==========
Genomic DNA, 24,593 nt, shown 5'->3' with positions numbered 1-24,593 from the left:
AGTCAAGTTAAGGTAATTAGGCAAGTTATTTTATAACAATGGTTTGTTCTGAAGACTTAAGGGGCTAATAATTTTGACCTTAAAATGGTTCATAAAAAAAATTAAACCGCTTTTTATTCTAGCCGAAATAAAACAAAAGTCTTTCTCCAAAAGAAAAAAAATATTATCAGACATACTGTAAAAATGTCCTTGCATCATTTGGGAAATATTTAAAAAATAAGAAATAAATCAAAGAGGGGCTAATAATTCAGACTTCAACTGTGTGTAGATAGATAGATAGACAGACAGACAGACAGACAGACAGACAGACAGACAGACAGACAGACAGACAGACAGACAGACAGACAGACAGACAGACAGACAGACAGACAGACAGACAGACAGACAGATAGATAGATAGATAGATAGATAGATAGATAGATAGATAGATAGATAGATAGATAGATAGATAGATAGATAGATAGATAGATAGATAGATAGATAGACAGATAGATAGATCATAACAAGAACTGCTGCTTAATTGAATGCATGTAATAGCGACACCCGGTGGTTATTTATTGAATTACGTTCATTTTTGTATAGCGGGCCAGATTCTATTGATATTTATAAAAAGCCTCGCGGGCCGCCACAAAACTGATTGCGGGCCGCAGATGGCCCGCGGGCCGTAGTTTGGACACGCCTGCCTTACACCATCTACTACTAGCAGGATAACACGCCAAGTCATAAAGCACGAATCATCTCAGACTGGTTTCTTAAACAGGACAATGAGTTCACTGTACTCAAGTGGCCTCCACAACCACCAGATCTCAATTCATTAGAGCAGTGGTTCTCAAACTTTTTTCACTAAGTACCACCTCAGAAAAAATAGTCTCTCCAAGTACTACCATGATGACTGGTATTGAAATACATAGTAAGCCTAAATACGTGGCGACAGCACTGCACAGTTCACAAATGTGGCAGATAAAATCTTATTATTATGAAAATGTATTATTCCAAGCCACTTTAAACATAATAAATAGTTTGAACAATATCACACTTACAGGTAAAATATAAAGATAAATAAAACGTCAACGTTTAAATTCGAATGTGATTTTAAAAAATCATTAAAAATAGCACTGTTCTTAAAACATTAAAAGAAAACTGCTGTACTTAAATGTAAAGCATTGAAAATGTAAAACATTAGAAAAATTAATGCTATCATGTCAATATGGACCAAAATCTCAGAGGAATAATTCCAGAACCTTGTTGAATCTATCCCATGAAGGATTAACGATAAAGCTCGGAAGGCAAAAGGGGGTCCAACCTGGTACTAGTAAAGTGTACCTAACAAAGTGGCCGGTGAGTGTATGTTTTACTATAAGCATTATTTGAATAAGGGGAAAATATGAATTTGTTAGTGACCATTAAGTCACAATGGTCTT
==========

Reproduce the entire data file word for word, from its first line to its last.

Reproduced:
Genomic DNA, 24,593 nt, shown 5'->3' with positions numbered 1-24,593 from the left:
AGTCAAGTTAAGGTAATTAGGCAAGTTATTTTATAACAATGGTTTGTTCTGAAGACTTAAGGGGCTAATAATTTTGACCTTAAAATGGTTCATAAAAAAAATTAAACCGCTTTTTATTCTAGCCGAAATAAAACAAAAGTCTTTCTCCAAAAGAAAAAAAATATTATCAGACATACTGTAAAAATGTCCTTGCATCATTTGGGAAATATTTAAAAAATAAGAAATAAATCAAAGAGGGGCTAATAATTCAGACTTCAACTGTGTGTAGATAGATAGATAGACAGACAGACAGACAGACAGACAGACAGACAGACAGACAGACAGACAGACAGACAGACAGACAGACAGACAGACAGACAGACAGACAGACAGACAGACAGACAGACAGATAGATAGATAGATAGATAGATAGATAGATAGATAGATAGATAGATAGATAGATAGATAGATAGATAGATAGATAGATAGATAGATAGATAGATAGACAGATAGATAGATCATAACAAGAACTGCTGCTTAATTGAATGCATGTAATAGCGACACCCGGTGGTTATTTATTGAATTACGTTCATTTTTGTATAGCGGGCCAGATTCTATTGATATTTATAAAAAGCCTCGCGGGCCGCCACAAAACTGATTGCGGGCCGCAGATGGCCCGCGGGCCGTAGTTTGGACACGCCTGCCTTACACCATCTACTACTAGCAGGATAACACGCCAAGTCATAAAGCACGAATCATCTCAGACTGGTTTCTTAAACAGGACAATGAGTTCACTGTACTCAAGTGGCCTCCACAACCACCAGATCTCAATTCATTAGAGCAGTGGTTCTCAAACTTTTTTCACTAAGTACCACCTCAGAAAAAATAGTCTCTCCAAGTACTACCATGATGACTGGTATTGAAATACATAGTAAGCCTAAATACGTGGCGACAGCACTGCACAGTTCACAAATGTGGCAGATAAAATCTTATTATTATGAAAATGTATTATTCCAAGCCACTTTAAACATAATAAATAGTTTGAACAATATCACACTTACAGGTAAAATATAAAGATAAATAAAACGTCAACGTTTAAATTCGAATGTGATTTTAAAAAATCATTAAAAATAGCACTGTTCTTAAAACATTAAAAGAAAACTGCTGTACTTAAATGTAAAGCATTGAAAATGTAAAACATTAGAAAAATTAATGCTATCATGTCAATATGGACCAAAATCTCAGAGGAATAATTCCAGAACCTTGTTGAATCTATCCCATGAAGGATTAACGATAAAGCTCGGAAGGCAAAAGGGGGTCCAACCTGGTACTAGTAAAGTGTACCTAACAAAGTGGCCGGTGAGTGTATGTTTTACTATAAGCATTATTTGAATAAGGGGAAAATATGAATTTGTTAGTGACCATTAAGTCACAATGGTCTT